The Rizal Park and the Rizal Monument “represent the soul of the nation … remove the park, then you don’t have that anymore.”
Justices of the Supreme Court heard this statement on Tuesday as they started listening to oral arguments against the construction of the controversial Torre de Manila high-rise building in Manila’s Malate district that heritage conservationists want demolished for allegedly ruining the view of the park named after national hero Jose Rizal.
William Jasarino, counsel of petitioner Order of the Knights of Rizal, made the statement during the opening round of the oral arguments set by the High Court after it issued a temporary injunction stopping DMCI Homes from continuing with the project.
Jasarino said they fear that should the residential tower be allowed to be completed and not demolished, the view of the skyline behind the Rizal Monument would be blocked by more buildings and structures as planned by DMCI when they made a media presentation after the SC issued the TRO.
“Ito ang aming kinatatakutan, na dadami pa ang building katulad ng Torre de Manila [This is what we fear, more buildings similar to Torre de Manila would sprout],” he added.
“With the presence of high-rise buildings, outdoor advertisements will also proliferate. Can we now say nothing bad will happen in the future?” Jasarino said in Filipino.
Chief Justice Maria Lourdes Sereno and Associate Justices Arturo Brion and Bienvenido Reyes were on leave when the regular en banc session opened to hear the Torre de Manila case.
Sereno is on leave until July 31.
The Manila Times earlier reported her possible conflict in the case as her husband, Mario, was once connected with a company of the Consunji group with which DMCI is affiliated.
SC spokesman Theodore Te had confirmed this paper’s report but said Mr. Sereno’s case is not a ground for the Chief Justice to inhibit from the case.
Mr. Sereno resigned from the Consunji company in July 1989.
“The supposed connection of the [Chief Justice’s] spouse to a party in a pending case is not a ground for mandatory inhibition; note also that the connection ceased 26 years ago,” Te said in an earlier statement.
Associate Justice Jose Perez also recused from the case as his children bought units in the controversial condominium.
During questioning by Associate Justice Estela Perlas-Bernabe, the petitioner’s counsel blamed the Manila city government and DMCI for the mess.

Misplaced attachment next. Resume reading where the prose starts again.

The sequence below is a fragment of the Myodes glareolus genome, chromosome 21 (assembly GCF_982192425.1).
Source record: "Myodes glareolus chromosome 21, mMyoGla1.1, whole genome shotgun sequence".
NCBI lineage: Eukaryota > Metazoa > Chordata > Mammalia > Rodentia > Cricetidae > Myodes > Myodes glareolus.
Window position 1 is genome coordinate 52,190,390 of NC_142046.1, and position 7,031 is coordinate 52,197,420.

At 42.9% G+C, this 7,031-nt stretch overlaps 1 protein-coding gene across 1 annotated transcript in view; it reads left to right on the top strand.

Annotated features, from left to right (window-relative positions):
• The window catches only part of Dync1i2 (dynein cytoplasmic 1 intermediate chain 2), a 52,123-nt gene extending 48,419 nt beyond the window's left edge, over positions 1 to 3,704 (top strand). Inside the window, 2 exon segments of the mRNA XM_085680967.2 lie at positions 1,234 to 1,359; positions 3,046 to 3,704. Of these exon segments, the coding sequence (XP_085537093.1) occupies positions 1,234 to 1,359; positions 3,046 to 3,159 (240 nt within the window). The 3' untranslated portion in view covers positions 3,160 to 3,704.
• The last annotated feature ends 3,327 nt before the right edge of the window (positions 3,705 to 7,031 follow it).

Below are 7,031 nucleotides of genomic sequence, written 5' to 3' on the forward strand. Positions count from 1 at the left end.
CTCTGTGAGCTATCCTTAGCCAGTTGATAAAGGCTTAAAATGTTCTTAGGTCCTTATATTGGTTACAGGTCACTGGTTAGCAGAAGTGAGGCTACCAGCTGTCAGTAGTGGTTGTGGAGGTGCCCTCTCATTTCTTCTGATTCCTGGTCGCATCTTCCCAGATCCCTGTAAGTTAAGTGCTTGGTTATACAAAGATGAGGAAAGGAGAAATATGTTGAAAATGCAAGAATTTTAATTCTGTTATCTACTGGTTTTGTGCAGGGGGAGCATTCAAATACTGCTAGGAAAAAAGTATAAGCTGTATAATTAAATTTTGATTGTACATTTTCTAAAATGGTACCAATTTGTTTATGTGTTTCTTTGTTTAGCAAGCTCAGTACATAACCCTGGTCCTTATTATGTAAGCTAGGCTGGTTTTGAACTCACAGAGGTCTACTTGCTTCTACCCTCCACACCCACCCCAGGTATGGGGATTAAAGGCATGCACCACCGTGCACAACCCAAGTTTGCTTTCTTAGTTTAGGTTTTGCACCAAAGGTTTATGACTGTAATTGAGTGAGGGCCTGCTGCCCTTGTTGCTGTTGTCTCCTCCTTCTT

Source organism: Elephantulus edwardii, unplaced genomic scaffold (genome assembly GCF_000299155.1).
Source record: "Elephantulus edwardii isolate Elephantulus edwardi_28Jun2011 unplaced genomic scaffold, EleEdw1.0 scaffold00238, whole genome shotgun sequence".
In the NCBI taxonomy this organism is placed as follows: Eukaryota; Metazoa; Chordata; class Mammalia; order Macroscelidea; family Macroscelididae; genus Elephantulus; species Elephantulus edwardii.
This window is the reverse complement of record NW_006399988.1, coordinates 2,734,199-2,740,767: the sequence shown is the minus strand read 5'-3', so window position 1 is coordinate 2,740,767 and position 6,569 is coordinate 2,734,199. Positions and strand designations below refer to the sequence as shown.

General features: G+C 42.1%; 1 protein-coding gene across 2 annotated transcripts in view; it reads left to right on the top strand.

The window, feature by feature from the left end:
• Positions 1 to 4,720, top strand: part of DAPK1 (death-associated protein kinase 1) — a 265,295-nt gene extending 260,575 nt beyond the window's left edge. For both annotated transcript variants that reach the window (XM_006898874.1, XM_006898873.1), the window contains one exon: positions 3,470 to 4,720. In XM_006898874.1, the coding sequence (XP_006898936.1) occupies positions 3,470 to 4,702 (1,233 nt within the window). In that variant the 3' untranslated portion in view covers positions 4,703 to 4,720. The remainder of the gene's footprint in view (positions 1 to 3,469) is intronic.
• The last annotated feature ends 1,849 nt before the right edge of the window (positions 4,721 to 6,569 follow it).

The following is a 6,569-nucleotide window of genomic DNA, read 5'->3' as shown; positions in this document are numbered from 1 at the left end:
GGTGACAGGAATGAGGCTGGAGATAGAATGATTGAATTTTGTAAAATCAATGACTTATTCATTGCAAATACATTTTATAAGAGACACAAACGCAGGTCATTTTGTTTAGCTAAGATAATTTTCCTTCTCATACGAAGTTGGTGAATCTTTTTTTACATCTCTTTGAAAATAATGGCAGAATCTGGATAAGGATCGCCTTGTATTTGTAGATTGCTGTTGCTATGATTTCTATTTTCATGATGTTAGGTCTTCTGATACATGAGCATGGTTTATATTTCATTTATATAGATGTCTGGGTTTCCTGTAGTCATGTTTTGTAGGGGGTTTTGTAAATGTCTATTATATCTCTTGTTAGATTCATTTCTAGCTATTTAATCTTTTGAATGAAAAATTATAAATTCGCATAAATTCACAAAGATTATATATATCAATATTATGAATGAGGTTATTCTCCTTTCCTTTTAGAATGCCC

Jasarino claimed that DMCI knew from the start that a city ordinance only allows the construction of 7-story buildings in the area but they made a plan for a 49-story structure.
Moreover, he blamed former Manila mayor Alfredo Lim for approving the building permit without an exemption.
“From the very beginning DMCI knew that only 7-story buildings are allowed but they planned for a 49-story building … Mayor Lim committed an infraction of law when he granted a permit without securing process of exemption,” Jasarino told the High Court.
He said there was bad faith on the part of City Hall after it granted DMCI an exemption to the restriction.
DMCI faces another probe
With the Torre de Manila controversy still far from resolution, DMCI will possibly be facing a separate congressional inquiry, this time to answer for its coal-fired power plant in Narra, Palawan.
Party-list representatives Neri Colmenares and Carlos Zarate of Bayan Muna and Luz Ilagan of Gabriela filed Proposed House Resolution 2164, which questions the decision of the Palawan Council for Sustainable Development (PCSD) granting DMCI a permit to operate a 15-megawatt coal–fired power plant in the area without considering the issues on social acceptability and environmental, health and safety risks to Palawan’s communities and ecosystems.
Zarate said the PCSD seems to forget its mandate to protect the province’s environment by regulating polluted industries to ensure environmental protection and the well-being of the people, considering that coal is one of the dirtiest sources of fossil fuel energy and a major source of global carbon emission or 44 percent of global carbon dioxide emissions in 2012.
“Palawan has a power reserve of 16.7 megawatts (MW) or 45 percent–more than the capacity of the coal-fired power plant owned by DMCI and making the establishment of a coal-fired plant in the province unnecessary,” he argued.
“DMCI’s coal-fired plant might even worsen the power crisis in Palawan due to the incompatibility with the existing infrastructure,” Zarate said.